The market for boats at the required price point would not only be small, but these boats would only appeal to boaters with a sophisticated and knowledgeable eye. These two elements, and others, were essentially a poison pill for competitors – the market was too small, the cost of tooling too large, and Chris-Craft by the nature of its heritage owned lock-stock-and-barrel the classic retro-look high ground. The result is that Chris-Craft has few competitors.
After buying the company, Heese and Julius immediately set about creating all new tooling to put into fiberglass their vision of the new Chris-Craft line. Their first sales goal was about 500 boats a year – not many units compared to the mass boat builders, but actually a fairly aggressive number given the price point and potential demographic. In the meantime, they slowly rebuilt the brand’s dealer base. Industry sources say that by the third year the company was profitable.
Stephen Heese is quoted as saying that in 2005 the Sarasota-based company was selling 650 units a year, which is a remarkable number given the price point and limited market for these very up-scale motorboats. Then in 2007, sales for small boats in the U.S. began to soften, and in 2008 the Great Recession began, and virtually every builder in the boating industry struggled simply to keep their doors open.
Chris-Craft held fast to its vision during the lean years, and tooled more and larger boats in what had become a very identifiable style. And, like all boat companies, its boats just got better and better as the company matured. Generally, the boating business began to revive in 2013 and by 2015 was humming once again, albeit at lower volumes than before. Some brands, and possibly Chris-Craft is among them, in specific premium categories, have done better than others.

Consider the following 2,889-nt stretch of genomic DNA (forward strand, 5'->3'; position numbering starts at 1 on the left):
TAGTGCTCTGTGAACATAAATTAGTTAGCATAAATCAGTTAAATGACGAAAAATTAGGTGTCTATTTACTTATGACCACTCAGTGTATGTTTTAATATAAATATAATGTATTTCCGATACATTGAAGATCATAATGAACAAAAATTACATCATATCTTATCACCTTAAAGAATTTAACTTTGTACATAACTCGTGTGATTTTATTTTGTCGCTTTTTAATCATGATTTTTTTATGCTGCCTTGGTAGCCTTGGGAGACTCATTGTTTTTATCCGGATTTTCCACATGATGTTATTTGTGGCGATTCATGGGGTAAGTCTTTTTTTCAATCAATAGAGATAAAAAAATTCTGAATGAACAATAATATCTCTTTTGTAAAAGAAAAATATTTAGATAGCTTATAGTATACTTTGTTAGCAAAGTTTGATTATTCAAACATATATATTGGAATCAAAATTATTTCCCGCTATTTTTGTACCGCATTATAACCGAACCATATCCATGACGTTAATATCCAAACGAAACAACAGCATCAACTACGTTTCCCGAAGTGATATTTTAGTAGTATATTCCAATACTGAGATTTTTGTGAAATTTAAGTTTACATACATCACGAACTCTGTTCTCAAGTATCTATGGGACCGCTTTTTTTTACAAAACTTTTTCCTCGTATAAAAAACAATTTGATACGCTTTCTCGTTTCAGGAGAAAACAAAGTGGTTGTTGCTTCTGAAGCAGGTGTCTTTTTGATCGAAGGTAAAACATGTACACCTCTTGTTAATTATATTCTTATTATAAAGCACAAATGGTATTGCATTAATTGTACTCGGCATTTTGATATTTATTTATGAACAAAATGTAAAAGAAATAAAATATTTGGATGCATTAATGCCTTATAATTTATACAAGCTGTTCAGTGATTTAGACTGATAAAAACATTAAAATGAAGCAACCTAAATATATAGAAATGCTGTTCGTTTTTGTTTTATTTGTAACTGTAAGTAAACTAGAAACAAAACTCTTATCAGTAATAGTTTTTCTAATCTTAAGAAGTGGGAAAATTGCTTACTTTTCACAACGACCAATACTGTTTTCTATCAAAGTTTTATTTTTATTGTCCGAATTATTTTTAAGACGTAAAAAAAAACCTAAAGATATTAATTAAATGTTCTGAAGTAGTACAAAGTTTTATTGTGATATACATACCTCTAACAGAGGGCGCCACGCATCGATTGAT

Today, Chris-Craft builds 17 models of sterndrive, pod drive, and outboard-powered boats ranging from 21’ to 44’. The company says that it has 90 dealers in 123 locations.
When the sale was announced, Winnebago Industries president and CEO Michael Happe, said, “Chris-Craft is an iconic, premium brand that shares many similarities with our own heritage Winnebago brand, including a commitment to providing customers with the highest-quality products and services. The company’s strong brand, high-quality product line and premium position in the marine market make Chris-Craft an attractive addition to our portfolio. Chris-Craft marks Winnebago’s first entry into the marine market, which we believe has significant runway for growth, with a large and increasing population of current and new boaters who enjoy extraordinary experiences on the water.”
The price of the transaction was not disclosed. Winnebago expects to maintain the boatbuilder’s Sarasota headquarters. Chris-Craft’s vice president of sales, Gavan Hunt, has told an industry trade magazine that the company will continue to be led by the same management that has been so successful before.